Ever wonder if superchargers damage your car battery? You’re not alone, its a concern of many Tesla owners.
Superchargers are fast charging stations that can give you 200 miles’ worth of energy in just 15 minutes.
That’s certainly convenient, especially if you’re taking your EV on a long road trip…but is it safe or will it damage the battery?
Unfortunately, many people have a tendency to under-charge and over-charge their batteries—and that’s what causes damage, not the Supercharger itself.
Why are people worried that the Tesla Supercharger is bad for batteries?
The supercharger is like a firehose of energy. To shorten charging time, Tesla Superchargers have to use higher charging power (namely, 480 volts at 250 amps).
So, the main concern is that either the battery gets “overloaded” or that it overheats.
And when the battery performance is affected, you get less mileage and you may eventually end up replacing it prematurely.
And that’s expensive. Depending on your model and the type of damage, you can spend anywhere from $3,000 to $20,000.
The battery is designed to prevent overcharging
Manufacturers—whether of phones or electronic cars—use a battery management system (BMS) that prevents overcharging.
When BMS detects that the car battery is reaching 100%, it slows down the charging process by lowering the amps that flow into it.
Eventually, the charging rate matches the self-discharging rate, also known as the “Trickle Charge.”
That’s why it’s perfectly safe to leave your EV charged overnight, or to use the Tesla SuperCharger to top up your battery before you go on a road trip.
You can even leave your EV to charge for days at home when you go out of town—your battery won’t break, and your house will not burn down because of a battery fire.
The right batteries prevent overheating
Fast charging can generate more heat, which can damage the battery over time.
However, EV manufacturers have anticipated this, and use liquid cooling batteries and other thermal management systems.
In fact, the only overheating issue ever Tesla had was with its CPUs and screens, not its battery.
But there’s a caveat. While Tesla certainly designed its batteries to work well with the Tesla Superchargers, you don’t get the same level of guarantee when you are using electronic vehicles from other brands.
Other EVs can use the Tesla Supercharger stations, as long as you have an adaptor. But before you plug in, check your car manual to see what kind of batteries you have.
There are some EVs like the Nissan Leaf that still use air-cooling batteries. These will be more prone to overheating during supercharging.
It won’t destroy the battery if you only Supercharge when you really need it, but it’s not advisable to do it every day.
Do’s and Don’ts of Charging Your EV Battery
Tesla Superchargers are powerful and safe to use. What really destroys the battery are bad charging habits.
What charging habits are damaging your car battery?
For example, don’t be the EV owner who either let the battery drain out to almost zero before you charge it up, nor the one who keeps “topping up the battery” to 100% every single day.
Any kind of extreme charging—either too little, or too much—can shorten your battery life.
The risk for battery damage also increases if you tend to swing between extremes. For example, you let the battery drain sometimes, but then you randomly decide to Supercharge it for no real reason.
Then you park the car for a couple of weeks and Supercharge it again even if it’s only dropped to 90%.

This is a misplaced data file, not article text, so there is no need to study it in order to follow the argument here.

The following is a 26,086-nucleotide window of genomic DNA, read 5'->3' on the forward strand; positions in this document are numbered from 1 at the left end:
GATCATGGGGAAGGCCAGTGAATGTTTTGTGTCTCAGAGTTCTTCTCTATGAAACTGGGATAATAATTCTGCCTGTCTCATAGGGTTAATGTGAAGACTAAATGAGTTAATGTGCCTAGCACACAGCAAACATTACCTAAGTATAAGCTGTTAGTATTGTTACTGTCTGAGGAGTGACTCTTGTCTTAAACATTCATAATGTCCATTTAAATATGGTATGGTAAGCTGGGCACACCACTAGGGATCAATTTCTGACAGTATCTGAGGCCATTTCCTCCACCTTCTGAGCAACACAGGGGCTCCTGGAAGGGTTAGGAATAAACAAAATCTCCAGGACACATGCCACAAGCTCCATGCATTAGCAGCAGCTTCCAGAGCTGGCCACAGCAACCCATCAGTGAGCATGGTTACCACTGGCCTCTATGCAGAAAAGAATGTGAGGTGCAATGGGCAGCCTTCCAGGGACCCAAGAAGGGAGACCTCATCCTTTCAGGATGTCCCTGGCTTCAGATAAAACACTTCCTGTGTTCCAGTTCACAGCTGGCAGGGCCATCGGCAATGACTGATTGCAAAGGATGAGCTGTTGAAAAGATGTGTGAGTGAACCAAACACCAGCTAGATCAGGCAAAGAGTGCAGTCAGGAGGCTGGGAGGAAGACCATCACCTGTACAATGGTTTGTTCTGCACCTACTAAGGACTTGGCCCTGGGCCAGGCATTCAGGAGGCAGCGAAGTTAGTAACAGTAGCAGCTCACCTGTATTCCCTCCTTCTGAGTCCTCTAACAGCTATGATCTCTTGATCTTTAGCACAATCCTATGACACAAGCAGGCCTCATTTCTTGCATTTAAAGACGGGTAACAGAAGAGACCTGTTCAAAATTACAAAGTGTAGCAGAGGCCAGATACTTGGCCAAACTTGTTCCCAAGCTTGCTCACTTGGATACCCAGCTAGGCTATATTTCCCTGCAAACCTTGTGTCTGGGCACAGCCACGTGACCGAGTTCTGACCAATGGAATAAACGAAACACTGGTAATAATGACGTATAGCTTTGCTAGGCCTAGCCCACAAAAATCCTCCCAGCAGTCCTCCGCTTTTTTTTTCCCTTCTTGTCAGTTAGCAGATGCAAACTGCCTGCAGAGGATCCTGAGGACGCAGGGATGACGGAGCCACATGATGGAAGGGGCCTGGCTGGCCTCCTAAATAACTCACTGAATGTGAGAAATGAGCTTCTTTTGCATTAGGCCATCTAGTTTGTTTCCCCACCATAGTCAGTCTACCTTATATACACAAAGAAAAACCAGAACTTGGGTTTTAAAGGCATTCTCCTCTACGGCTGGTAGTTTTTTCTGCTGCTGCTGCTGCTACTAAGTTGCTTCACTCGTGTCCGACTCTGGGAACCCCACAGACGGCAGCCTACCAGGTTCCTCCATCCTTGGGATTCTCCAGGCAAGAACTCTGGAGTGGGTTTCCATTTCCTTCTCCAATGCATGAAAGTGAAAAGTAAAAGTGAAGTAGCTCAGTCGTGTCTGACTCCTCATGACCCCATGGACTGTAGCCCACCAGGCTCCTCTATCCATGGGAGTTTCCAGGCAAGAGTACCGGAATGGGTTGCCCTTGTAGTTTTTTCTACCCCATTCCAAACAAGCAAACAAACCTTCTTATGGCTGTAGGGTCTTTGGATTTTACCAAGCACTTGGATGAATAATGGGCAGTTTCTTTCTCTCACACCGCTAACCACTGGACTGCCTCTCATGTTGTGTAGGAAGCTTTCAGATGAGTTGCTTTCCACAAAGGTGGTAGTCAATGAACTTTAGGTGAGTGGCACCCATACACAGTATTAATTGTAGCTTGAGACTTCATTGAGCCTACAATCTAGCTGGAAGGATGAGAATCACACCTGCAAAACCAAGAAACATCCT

But remember, battery life is not cut-and-dried, and there are many factors that can affect durability and performance.
Forgetting to charge a few times, or supercharging it a few times a year for vacations, are unlikely to do long-term, extensive damage. Doing that every day can.
And let’s be frank: some EV car batteries already have a reputation in forums for not meeting the 8-year battery life demanded by federal regulations.
What’s the best way to charge your battery without damaging it?
Tesla and other EV manufacturers recommend maintaining the battery at 30% to 80% each day, especially if you’re just doing short city driving.
You won’t need that much juice to get around anyway, and there are plenty of charging stations in case your battery falls to below 30%.
Only use the Supercharging Stations when 1) you’re hitting the lower limits, like your car is at 30% to 50% and need a quick boost, and 2) when you are going for a long drive and need a full battery for the extra mileage.
Some car models also allow you to set charging limits in the settings, i.e. “Maximum 80%”. This can help program your car so that you never go beyond the manufacturer’s recommended charging limits.
How can you extend EV car battery life?
Aside from staying with n the recommended charging limits, it’s also important to prevent the battery’s exposure to extreme temperatures and moisture.
If it’s a very hot day, park your car under the shade. Make sure your garage or other parking area isn’t humid or damp.
If you are going out of town and leaving the car for long periods of time, make sure it is covered and will not be exposed to the elements.
The myth of overcharging a battery has been around for a long time. A lot of people worry about overcharging their phone or their laptop; it’s not surprising that they think the same thing will happen to their EV.
However, EV manufacturers prioritize safety and performance and design the car battery to prevent overcharging and overheating.
In fact, the batteries of EVs last a lot longer than the batteries of traditional cars that use fuel.
So if an EV battery breaks down, it’s not the SuperCharger that’s the problem—it’s improper charging habits. As long as you follow the car manufacturer’s recommended charging limits, you can maximize battery life.